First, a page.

Scott Boras -- who represents Nationals right-hander Stephen Strasburg, among other high-profile Washington players -- told The Washington Post that he agrees with general manager Mike Rizzo's plan to shut down Strasburg before season's end. The comments echo similar sentiments he made on ESPN Radio's Mike and Mike program this week.
Boras told The Post that Strasburg signing with Washington after the club made him the No. 1 overall pick in the 2009 First-Year Player Draft was contingent upon the club putting the hurler's health before anything else.
"The good thing about Rizzo, when I had Strasburg -- and you know he was a 20-year-old draftee, a year early -- I said, 'Look, you want to draft these players? Great, but you know what? I'm not on board,'" Boras said to the newspaper. "We won't sign, and I'll send them back to college. I want to make sure we have an organization that will put the health of these players first."
Boras also represents Washington rookie Bryce Harper (another former No. 1 pick), outfielder Jayson Werth, infielder Danny Espinosa and several Nationals Minor League prospects.
Rizzo said early in the year he would keep Strasburg on an innings limit to preserve the ace right-hander's health after he underwent Tommy John surgery late in the 2010 season. Having thrown 139 1/3 innings this season, Strasburg is likely to have his season cut short by two or three starts. He is also expected to miss the postseason, should the first-place Nats make it for the first time since baseball returned to Washington before the 2005 season.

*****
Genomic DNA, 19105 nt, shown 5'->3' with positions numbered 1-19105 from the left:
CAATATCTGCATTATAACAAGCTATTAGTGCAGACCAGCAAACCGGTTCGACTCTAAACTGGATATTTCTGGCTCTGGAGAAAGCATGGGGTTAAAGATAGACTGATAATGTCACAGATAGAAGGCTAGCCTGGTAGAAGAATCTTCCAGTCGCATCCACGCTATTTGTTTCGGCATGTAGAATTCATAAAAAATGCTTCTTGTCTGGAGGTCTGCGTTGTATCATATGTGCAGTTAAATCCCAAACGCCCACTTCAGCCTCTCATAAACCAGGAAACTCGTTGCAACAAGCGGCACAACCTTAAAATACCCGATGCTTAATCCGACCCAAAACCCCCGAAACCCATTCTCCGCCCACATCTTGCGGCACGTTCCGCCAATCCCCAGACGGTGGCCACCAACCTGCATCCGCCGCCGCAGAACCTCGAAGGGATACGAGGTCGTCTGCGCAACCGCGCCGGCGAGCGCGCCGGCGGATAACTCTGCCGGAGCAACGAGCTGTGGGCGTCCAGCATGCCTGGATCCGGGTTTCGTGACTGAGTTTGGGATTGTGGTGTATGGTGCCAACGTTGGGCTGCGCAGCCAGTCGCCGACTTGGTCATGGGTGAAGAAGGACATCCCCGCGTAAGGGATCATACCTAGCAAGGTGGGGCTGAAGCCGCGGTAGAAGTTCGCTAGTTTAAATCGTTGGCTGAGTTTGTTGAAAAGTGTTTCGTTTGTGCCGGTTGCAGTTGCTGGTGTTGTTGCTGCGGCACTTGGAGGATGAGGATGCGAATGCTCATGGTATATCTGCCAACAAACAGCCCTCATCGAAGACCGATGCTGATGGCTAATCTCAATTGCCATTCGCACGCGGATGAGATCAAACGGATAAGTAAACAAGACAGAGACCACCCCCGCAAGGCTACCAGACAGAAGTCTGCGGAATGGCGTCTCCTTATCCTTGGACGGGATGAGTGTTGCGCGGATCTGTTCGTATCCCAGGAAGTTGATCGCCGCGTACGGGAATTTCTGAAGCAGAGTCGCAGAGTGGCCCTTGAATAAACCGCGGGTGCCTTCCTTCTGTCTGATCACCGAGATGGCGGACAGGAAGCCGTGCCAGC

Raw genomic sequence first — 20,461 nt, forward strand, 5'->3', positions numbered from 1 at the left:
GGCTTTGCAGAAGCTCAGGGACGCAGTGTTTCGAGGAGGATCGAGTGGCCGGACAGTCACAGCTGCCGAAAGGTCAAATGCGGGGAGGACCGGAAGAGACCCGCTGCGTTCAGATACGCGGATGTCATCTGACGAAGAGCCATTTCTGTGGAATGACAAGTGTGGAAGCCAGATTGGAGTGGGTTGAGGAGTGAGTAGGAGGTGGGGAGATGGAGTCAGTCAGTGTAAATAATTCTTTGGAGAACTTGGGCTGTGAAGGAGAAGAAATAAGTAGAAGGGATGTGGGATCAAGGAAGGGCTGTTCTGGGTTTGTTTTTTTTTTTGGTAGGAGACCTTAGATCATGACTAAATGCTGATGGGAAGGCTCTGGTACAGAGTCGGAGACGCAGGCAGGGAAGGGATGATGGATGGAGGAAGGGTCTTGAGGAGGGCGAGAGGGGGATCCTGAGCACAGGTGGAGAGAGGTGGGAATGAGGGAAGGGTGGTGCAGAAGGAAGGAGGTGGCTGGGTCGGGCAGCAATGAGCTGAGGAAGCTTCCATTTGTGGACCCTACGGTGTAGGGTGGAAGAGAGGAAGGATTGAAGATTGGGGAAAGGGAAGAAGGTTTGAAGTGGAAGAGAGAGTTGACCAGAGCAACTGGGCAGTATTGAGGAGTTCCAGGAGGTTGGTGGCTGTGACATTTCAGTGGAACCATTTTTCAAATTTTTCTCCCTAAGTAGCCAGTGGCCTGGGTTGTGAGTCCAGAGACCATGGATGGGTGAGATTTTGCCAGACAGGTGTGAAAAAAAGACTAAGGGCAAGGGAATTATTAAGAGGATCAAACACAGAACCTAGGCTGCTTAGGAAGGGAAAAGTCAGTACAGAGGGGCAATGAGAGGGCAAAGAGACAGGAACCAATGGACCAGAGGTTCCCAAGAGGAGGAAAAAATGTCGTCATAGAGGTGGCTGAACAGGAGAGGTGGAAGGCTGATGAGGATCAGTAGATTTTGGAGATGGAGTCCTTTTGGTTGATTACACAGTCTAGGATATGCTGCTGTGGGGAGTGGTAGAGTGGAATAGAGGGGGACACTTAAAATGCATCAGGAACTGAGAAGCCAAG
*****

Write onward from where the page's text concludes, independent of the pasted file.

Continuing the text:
"Mike was like me, a former player," Boras said of Rizzo. "You played pro ball, you understand. And Mike understands the benefit, long-term, of making sure medical health, a player's health and the development of a player is appropriately done. He gets that."
Boras said he spoke to Strasburg about the opinions of medical professionals, most notably Dr. Lewis Yocum, who performed the surgery. And though Strasburg may not necessarily want to be shut down early, Boras said there are larger matters at play.
"The expectancy that we have to have is for the betterment of the game," Boras told Mike and Mike. "And the betterment of the game is that we want these great young talents to be in our game a long time. And we want them to go out and have storied careers."